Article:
Search Contact information
University of Cambridge Home Department of Engineering
University of Cambridge >  Engineering Department >  computing help

Customising keyboards under X

[Non-motif applications] [Motif applications] [Other libraries and applications] [SuSE]
The original was posted to by Chuck Dillon (

Although this may seem like a simple issue it is in fact one of the most complicated/convoluted things about X Windows - "If you're thinking that this is all senselessly complicated... you're right" - Jamie Zawinski, author of xkeycaps.

Non-motif applications

When you press a key on the keyboard in a non-Motif program the following applies
  1. A code for the key is passed from the OS driver to the X server. Those codes are specific to the operating system. (i.e. BackSpace might be the value 79)
  2. The X server translates those codes (together with the state of the modifier keys - SHIFT, etc) to what are called X keysyms (key symbols) which are OS independent. (e.g. BackSpace becomes XK_BackSpace (=0xff08)). On a Unix system, typing "xmodmap -pk" will show you the mapping from the keycode (the identity of the physical key pressed) to the keysym (the interpretation). A single keycode can generate up to 8 different keysyms. Programs can change this mapping but it will affect all clients currently running.
  3. The keysym is converted to a string. This can be changed on a per-client-program basis.

Typing "man xmodmap" and "man xev" offers help on 2 useful programs

The potential problem with using xmodmap is that all applications are affected so remapping at that level could fix a problem in one place (i.e. Motif apps) and break it in another (i.e. Athena or OpenWindows apps or in xterm). If your investigation leads you to xmodmap make sure you also check the capabilities of your Xserver. It may well provide (under properties) a GUI based dialog for doing keycode mappings.

If you are talking about an xterm (or dtterm but dtterm is a Motif app so the stuff below applies) you should also type "man stty" and investigate how the tty is handling keyboard events. Also the "xkeycaps" program (which is free) is useful to check current settings. xkeycaps creates a virtual keyboard which can be connected to another program's window.

On our teaching system some applications interpret the Backspace key in unexpected ways. You can try

     xmodmap -e "keycode 111=BackSpace"
to change that behaviour and
     xmodmap -e "keycode 111=Delete"
to restore it.

Motif applications

In Motif the steps are slightly different
  1. A code for the key is passed from the OS driver to the X server.
  2. The X server translates those codes into X keysyms
  3. These X keysyms are translated into Motif 'virtual keysyms'. (e.g. BackSpace becomes osfBackSpace whose value is specific to the particular process)
  4. These virtual keysyms are translated into actions to take. (i.e. osfBackSpace in a textfield means call the delete-previous function)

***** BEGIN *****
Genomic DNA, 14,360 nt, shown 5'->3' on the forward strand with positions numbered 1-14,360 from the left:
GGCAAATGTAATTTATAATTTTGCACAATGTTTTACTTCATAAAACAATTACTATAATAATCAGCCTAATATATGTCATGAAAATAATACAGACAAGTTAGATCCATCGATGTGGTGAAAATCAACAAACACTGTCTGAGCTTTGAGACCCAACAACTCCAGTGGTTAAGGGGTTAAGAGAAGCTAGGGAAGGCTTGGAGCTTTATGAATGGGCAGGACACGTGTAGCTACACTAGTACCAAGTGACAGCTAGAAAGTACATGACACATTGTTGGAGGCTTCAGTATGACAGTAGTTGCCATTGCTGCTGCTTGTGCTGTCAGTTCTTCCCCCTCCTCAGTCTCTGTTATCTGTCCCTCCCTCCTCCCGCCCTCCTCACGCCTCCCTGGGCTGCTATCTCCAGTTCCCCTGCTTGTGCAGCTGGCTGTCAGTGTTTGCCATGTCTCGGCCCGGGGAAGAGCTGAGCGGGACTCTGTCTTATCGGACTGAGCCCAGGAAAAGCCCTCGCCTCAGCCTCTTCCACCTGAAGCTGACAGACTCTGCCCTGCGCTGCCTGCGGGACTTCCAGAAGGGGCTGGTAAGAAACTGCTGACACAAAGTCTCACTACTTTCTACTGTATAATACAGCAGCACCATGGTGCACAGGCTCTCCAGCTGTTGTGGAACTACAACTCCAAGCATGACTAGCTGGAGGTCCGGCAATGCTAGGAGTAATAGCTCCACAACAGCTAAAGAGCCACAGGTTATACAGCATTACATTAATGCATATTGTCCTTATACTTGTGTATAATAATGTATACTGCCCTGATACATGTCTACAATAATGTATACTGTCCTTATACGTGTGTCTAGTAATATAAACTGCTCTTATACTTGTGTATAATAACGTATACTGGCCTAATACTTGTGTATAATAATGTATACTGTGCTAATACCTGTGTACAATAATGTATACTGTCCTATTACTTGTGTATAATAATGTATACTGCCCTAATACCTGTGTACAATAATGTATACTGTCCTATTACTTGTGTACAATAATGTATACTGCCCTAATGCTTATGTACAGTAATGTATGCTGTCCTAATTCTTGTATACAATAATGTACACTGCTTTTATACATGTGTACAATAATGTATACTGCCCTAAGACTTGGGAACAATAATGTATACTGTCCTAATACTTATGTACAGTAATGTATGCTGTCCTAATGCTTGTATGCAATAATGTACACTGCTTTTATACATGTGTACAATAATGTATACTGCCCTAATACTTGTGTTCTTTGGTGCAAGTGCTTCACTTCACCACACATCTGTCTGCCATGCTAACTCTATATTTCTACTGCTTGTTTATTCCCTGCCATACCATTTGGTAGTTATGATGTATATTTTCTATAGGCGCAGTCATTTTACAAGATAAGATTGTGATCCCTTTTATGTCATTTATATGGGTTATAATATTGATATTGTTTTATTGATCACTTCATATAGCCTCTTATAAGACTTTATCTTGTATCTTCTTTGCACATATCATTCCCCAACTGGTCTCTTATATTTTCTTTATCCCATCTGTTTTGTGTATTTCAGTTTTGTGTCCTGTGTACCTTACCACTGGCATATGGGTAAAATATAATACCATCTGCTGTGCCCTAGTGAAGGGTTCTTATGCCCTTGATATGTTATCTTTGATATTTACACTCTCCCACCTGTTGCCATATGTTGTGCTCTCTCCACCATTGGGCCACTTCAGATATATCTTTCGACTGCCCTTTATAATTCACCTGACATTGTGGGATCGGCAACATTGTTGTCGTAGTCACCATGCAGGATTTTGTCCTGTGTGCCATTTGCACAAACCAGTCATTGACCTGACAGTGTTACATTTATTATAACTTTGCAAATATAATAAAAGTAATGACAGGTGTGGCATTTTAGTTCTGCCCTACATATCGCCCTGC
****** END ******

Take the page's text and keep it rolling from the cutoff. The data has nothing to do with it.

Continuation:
On our system /usr/lib/X11/XKeysymDB lists some virtual keysyms.

For Motif applications the mapping in stage 3 is set up by default, but users can override this by having a ~/.motifbind file. Under Solaris, the default configuration file is at /usr/dt/lib/bindings/sun_at. The standard (built in) virtual bindings (mapping from X keysyms to virtual keysyms) on a solaris machine (using the Sun provided Motif libraries) are tailored to a Sun keyboard. Copying sun_at to ~/.motifbind describes, to Motif, a mapping that is tailored to a typical AT style PC keyboard. You might need to tweak the file depending on how well that vanilla definition of an AT keyboard matches what you have.

NOTE: a binding file describes a particular keyboard. If you use more than one desktop display/keyboard with different keyboards you may need two or more binding files. For example, if you put sun_at in ~/.motifbind and then sit in front of a Solaris machine with a Sun keyboard you will probably see problems with Motif apps because the ~/.motifbind still describes a PC keyboard. To solve this you need a more elaborate setup. Type "man VirtualBindings" for details. In a nutshell, you can either explicitly assert the appropriate bindings using the "xmbind" program (e.g. in your .login, .xinitrc, interactively or whatever) or you can set up a 'binding alias' mechanism that maps the Xserver's 'vendor string' to a specific binding file.

For a Motif application (Netscape for example) you can try putting client-specific lines like the following in the X defaults files

Netscape*XmText.translations: #override\n\
      <Key>osfDelete: delete-previous-character()\n\
      <Key>Delete: delete-previous-character()\n\
      <Key>Backspace: delete-previous-character()
Netscape*XmTextField.translations: #override\n\
      <Key>osfDelete: delete-previous-character()\n\
      <Key>Delete: delete-previous-character()\n\
      <Key>Backspace: delete-previous-character()

Other libraries and applications


When setting up a thin-client to a SuSE machine (sieve), in June 2004 ceb found that she could get Backspace to be backwards-delete in emacs by interactively using "M-x normal-erase-is-backspace". However, putting "(normal-erase-is-backspace-mode 1)" into ".emacs" had no effect.

Backspace could be set to be backwards delete in a shell in xterm on SuSE linux (but not Redhat Linux where it is also mapped to forwards delete!), by adding "XTerm*deleteIsDEL: True" to Xresources.

© Cambridge University Engineering Dept
Information provided by Tim Love (tpl)
Updated October 2004
Localised by Tim Love from an original by